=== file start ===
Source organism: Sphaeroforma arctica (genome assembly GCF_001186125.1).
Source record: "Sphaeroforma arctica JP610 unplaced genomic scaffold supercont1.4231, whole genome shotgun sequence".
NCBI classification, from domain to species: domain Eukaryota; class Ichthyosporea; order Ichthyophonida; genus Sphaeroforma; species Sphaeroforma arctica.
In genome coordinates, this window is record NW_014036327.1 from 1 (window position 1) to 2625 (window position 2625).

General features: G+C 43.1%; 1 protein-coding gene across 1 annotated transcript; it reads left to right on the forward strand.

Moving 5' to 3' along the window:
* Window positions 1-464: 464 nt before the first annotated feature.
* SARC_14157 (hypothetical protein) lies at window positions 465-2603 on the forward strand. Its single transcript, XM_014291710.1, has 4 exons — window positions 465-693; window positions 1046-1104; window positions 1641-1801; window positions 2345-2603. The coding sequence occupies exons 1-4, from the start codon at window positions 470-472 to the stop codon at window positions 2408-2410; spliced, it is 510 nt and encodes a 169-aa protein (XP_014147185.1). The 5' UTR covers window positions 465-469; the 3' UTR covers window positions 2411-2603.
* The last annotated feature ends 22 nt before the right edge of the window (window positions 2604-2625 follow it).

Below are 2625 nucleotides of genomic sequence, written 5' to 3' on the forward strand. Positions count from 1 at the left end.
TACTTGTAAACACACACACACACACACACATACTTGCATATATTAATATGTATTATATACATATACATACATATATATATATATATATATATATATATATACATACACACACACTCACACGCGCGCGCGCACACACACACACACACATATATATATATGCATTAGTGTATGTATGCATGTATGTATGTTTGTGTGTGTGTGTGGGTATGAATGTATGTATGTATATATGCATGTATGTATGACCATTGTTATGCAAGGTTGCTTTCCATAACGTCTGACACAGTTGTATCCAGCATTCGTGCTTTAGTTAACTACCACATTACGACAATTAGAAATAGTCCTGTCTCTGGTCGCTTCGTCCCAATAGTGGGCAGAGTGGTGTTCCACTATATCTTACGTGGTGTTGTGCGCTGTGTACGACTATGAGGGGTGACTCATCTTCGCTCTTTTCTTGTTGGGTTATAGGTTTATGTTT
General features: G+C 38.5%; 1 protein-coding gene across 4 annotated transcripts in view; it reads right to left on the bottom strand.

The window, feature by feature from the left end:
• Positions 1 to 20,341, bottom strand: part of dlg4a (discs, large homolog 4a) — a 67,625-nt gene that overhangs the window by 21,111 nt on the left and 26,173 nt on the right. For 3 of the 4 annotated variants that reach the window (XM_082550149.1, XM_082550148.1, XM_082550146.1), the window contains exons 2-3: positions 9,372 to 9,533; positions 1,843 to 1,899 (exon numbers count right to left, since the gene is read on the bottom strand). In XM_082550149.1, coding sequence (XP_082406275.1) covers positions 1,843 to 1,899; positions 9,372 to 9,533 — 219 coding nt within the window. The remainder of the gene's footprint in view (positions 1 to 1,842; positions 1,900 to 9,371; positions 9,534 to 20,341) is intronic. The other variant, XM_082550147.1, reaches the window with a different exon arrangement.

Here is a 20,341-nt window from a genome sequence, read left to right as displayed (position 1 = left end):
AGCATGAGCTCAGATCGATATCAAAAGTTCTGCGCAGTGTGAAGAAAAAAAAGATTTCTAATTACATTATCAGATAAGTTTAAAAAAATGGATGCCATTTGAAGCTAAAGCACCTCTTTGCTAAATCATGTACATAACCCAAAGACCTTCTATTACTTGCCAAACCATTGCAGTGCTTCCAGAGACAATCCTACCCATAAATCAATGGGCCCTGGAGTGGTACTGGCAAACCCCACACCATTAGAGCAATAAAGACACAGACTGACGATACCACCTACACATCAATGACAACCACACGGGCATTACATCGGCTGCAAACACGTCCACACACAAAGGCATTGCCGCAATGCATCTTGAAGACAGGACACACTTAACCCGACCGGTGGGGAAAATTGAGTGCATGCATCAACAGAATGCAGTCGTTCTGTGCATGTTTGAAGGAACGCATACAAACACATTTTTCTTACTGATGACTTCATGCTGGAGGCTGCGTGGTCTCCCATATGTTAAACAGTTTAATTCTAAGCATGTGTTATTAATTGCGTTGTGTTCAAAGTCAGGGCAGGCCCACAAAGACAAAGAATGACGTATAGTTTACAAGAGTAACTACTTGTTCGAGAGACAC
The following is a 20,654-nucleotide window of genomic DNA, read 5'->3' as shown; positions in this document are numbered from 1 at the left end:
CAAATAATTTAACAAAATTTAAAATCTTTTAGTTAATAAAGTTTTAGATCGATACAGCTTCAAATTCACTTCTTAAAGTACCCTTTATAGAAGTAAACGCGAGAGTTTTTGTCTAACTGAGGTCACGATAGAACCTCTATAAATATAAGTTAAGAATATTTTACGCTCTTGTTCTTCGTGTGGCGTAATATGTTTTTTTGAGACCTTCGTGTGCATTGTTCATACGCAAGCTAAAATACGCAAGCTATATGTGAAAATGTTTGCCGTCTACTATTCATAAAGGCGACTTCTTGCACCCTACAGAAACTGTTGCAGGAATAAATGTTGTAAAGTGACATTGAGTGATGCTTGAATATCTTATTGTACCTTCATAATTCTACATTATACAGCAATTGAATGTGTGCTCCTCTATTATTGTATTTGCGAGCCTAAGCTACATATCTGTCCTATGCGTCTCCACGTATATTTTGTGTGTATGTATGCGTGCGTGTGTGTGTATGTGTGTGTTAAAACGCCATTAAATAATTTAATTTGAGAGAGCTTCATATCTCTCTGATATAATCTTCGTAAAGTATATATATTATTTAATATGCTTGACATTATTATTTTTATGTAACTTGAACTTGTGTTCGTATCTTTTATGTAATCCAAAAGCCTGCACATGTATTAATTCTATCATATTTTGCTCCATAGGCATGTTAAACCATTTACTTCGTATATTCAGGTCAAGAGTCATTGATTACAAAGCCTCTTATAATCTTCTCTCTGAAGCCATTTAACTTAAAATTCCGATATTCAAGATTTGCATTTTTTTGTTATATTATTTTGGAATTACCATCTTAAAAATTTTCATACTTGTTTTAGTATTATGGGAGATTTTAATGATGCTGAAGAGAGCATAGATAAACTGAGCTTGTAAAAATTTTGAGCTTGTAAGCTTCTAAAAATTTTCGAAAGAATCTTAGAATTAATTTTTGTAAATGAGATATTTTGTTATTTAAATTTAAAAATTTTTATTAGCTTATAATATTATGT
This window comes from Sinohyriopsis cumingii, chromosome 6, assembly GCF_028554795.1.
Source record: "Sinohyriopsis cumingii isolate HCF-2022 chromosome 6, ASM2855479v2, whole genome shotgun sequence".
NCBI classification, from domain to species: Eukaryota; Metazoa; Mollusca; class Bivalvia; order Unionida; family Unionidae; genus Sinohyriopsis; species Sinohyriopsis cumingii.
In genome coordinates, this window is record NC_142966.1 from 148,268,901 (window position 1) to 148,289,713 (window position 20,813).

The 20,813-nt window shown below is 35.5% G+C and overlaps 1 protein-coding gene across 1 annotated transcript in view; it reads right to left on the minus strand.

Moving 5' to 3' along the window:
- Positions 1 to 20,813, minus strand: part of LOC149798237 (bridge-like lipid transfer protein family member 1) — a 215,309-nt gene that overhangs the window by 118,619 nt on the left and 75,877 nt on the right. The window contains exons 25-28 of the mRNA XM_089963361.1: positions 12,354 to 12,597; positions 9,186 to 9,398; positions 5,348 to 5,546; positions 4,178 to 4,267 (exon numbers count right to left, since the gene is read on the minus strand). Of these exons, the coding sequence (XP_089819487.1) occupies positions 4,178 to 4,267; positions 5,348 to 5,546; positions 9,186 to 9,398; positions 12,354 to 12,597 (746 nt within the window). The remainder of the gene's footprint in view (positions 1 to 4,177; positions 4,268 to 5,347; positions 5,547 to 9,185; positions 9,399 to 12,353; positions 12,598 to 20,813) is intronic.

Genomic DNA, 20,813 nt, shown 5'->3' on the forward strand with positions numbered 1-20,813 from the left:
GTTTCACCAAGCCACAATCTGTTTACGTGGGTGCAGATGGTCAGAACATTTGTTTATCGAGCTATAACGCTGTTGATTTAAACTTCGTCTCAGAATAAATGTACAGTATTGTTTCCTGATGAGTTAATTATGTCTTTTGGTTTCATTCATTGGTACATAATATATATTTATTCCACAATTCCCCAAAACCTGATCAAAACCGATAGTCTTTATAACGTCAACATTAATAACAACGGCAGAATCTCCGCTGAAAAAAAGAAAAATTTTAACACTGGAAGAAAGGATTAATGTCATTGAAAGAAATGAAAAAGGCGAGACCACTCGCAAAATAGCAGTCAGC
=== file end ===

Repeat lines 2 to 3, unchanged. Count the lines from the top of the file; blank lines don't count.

Source record: "Sphaeroforma arctica JP610 unplaced genomic scaffold supercont1.4231, whole genome shotgun sequence".
NCBI classification, from domain to species: domain Eukaryota; class Ichthyosporea; order Ichthyophonida; genus Sphaeroforma; species Sphaeroforma arctica.